frown.

                              BUSINESSMAN
                         (pointing at ARLENE)
                    Excuse me, but that’s my spot.

                              WILLIS
                    Not today, pal.

                              BUSINESSMAN
                    I don’t know who YOU are, but that
                    IS my spot.

                              WILLIS
                    Ladies first.

                              BUSINESSMAN
                         (sniffing the air)
                    And what’s that awful smell?

                              ARLENE
                    Tools, my friend.

                              BUSINESSMAN
                    I’m not your friend, and that’s my
                    spot.

                              ARLENE
                    I’ll give it back. I promise.
 
          The BUSINESSMAN sighs and takes up a position just behind
          and to the left of ARLENE. Other men begin to arrive, greet
          each other familiarly, and take up their own positions in
          what has clearly become a morning ritual. Many of them have
          coffee cups and breakfast rolls in their hands. There is a
          lot of chatter and banter as the day brightens, time passes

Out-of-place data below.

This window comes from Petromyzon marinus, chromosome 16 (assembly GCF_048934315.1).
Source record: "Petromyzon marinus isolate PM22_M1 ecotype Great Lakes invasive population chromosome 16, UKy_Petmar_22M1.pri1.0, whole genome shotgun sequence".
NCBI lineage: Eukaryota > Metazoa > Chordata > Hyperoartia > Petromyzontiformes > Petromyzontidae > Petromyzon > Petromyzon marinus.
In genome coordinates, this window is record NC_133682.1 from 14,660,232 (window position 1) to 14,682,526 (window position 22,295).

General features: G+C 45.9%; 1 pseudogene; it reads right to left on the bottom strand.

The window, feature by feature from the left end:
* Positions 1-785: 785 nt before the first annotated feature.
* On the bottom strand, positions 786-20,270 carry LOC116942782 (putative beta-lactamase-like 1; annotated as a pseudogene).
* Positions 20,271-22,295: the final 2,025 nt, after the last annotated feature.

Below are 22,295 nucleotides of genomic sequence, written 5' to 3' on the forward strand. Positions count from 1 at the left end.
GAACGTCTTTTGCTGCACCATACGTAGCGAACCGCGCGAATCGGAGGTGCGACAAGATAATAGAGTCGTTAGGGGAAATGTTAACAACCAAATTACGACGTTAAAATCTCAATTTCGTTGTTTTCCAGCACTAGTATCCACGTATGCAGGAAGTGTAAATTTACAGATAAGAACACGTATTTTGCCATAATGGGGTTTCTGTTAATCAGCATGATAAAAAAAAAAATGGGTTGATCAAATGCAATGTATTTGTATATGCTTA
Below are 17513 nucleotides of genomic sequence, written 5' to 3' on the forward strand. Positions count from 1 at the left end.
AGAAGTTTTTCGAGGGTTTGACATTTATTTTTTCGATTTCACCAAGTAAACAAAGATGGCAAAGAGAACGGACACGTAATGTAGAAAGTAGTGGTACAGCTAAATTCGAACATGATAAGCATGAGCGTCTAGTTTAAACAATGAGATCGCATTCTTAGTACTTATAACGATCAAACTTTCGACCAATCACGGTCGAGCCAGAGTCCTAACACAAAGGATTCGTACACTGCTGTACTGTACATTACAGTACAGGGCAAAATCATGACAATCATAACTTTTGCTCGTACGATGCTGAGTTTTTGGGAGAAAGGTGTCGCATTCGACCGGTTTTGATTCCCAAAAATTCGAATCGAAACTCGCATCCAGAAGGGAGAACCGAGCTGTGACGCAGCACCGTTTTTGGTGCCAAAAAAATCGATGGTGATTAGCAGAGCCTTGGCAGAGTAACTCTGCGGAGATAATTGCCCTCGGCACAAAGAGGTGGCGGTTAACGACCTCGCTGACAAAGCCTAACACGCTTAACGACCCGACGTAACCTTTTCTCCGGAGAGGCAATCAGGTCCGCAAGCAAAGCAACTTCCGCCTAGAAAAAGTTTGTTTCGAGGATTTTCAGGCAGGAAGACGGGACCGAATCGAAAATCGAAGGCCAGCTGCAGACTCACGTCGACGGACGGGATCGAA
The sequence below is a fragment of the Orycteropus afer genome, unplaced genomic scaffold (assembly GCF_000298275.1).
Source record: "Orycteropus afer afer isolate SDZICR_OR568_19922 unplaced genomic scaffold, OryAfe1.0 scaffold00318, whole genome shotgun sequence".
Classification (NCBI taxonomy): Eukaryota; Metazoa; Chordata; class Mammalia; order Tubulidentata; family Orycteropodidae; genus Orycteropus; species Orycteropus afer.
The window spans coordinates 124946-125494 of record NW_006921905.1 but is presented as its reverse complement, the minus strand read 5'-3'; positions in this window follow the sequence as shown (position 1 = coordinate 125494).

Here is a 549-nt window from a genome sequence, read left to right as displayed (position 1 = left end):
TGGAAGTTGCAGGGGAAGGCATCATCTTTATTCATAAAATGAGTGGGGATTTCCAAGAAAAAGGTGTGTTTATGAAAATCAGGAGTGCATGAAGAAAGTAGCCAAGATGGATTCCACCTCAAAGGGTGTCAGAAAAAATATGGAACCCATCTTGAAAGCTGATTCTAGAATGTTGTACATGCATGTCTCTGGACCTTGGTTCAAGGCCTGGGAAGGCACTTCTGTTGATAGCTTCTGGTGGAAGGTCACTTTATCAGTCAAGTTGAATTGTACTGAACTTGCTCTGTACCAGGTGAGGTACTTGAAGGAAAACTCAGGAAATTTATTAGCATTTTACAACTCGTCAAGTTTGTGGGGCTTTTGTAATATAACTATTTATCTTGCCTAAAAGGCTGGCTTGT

as the sidewalk fills, and then the scene quiets down as the
          men begin to shush each other and a sort of awe comes over
          their transfixed faces. Gloria has appeared in the window.
          ARLENE reaches into her folds and brings out a box of wooden
          kitchen matches. She begins to light them, one by one,
          tossing each onto one of the little stains she had created
          on the sidewalk. As they land, the matches flare up in
          bright colors like little fireworks, followed by vivid curls
          or smoke in the color of the various liquids rising from
          those spots. The expression on the men’s faces change as
          some form oohs and aahs and there are mutterings about how
          “she’s never done that before,” and “what’s going on?”.
          Their eyes lift (apparently moving from Gloria’s chest to
          her face). WILLIS smiles with satisfaction and looks at
          ARLENE, who puts away the matchbook and brings out a mirror
          which she holds up facing directly ahead. She speaks in a
          steady, quiet voice now.

                              ARLENE
                    This is what they see.

          ARLENE pauses. We see, in the mirror only, the image of the
          beautiful young woman as described earlier, but only
          faintly. The image vanishes as ARLENE adjusts the mirror
          slightly. This is the only glimpse of GLORIA throughout.

                              ARLENE
                         (slowly, and pausing several
                         seconds between each sentence)
                    This is what they see, and this is
                    what they think they see. This is
                    what they know, and this is what
                    they think they know. This is who
                    you are, and this is who you think
                    you are. This is what you were, and
                    this is what they thought you were.
                    This is what’s within you, and this